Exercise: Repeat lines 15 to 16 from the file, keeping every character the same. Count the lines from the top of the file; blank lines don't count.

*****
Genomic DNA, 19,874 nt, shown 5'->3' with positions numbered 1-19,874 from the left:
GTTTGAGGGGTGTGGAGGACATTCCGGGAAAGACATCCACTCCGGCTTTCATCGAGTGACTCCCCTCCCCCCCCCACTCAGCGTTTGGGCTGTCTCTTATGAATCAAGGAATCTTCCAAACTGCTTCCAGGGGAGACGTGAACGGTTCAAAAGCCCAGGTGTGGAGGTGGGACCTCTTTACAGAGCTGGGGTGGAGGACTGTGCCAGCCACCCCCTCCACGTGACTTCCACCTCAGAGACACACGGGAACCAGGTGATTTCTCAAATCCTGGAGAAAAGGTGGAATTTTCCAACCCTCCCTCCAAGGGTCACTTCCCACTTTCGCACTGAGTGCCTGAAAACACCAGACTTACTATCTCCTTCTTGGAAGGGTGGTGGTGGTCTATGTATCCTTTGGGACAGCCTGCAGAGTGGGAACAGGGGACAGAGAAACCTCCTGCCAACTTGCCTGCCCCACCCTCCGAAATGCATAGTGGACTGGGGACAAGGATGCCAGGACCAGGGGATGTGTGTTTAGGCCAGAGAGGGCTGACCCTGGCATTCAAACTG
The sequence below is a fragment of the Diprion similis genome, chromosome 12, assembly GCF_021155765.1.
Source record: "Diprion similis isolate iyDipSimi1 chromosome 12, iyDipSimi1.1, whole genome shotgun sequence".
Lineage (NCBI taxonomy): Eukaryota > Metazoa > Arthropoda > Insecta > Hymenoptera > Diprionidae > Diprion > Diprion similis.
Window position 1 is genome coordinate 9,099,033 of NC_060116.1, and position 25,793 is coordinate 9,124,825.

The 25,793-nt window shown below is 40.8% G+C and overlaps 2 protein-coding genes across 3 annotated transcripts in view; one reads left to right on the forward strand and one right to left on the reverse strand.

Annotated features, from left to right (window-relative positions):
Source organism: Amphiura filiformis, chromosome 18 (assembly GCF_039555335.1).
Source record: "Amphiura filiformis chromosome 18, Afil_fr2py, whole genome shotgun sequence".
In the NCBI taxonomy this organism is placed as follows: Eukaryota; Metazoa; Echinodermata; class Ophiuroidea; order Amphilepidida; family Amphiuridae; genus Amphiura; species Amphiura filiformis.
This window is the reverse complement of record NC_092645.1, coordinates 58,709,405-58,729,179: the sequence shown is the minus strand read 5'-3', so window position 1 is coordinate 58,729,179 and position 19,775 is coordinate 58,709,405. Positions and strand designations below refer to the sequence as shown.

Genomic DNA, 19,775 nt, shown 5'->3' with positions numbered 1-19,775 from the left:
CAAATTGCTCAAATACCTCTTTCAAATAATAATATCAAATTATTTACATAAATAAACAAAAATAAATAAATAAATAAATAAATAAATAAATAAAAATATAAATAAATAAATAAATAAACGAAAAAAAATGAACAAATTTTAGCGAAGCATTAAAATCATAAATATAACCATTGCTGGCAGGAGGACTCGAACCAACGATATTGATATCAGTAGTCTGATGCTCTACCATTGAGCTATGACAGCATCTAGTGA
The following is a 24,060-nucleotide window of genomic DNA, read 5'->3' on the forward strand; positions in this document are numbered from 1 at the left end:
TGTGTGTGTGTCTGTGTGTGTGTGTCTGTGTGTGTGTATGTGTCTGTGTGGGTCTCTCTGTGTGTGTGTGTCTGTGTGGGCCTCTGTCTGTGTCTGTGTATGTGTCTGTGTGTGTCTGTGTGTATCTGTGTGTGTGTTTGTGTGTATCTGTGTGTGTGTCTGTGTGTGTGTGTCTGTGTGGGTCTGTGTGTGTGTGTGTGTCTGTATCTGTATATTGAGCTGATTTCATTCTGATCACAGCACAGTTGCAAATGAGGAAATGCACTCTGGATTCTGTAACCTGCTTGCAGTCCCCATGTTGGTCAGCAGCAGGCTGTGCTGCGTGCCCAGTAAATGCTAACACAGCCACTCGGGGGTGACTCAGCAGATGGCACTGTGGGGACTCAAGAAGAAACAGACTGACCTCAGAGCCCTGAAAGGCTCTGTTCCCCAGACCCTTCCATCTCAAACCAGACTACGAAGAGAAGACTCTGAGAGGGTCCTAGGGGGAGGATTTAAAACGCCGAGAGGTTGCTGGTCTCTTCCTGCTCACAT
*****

The following is a 24,060-nucleotide window of genomic DNA, read 5'->3' on the forward strand; positions in this document are numbered from 1 at the left end:
TGTGTGTGTGTCTGTGTGTGTGTGTCTGTGTGTGTGTATGTGTCTGTGTGGGTCTCTCTGTGTGTGTGTGTCTGTGTGGGCCTCTGTCTGTGTCTGTGTATGTGTCTGTGTGTGTCTGTGTGTATCTGTGTGTGTGTTTGTGTGTATCTGTGTGTGTGTCTGTGTGTGTGTGTCTGTGTGGGTCTGTGTGTGTGTGTGTGTCTGTATCTGTATATTGAGCTGATTTCATTCTGATCACAGCACAGTTGCAAATGAGGAAATGCACTCTGGATTCTGTAACCTGCTTGCAGTCCCCATGTTGGTCAGCAGCAGGCTGTGCTGCGTGCCCAGTAAATGCTAACACAGCCACTCGGGGGTGACTCAGCAGATGGCACTGTGGGGACTCAAGAAGAAACAGACTGACCTCAGAGCCCTGAAAGGCTCTGTTCCCCAGACCCTTCCATCTCAAACCAGACTACGAAGAGAAGACTCTGAGAGGGTCCTAGGGGGAGGATTTAAAACGCCGAGAGGTTGCTGGTCTCTTCCTGCTCACAT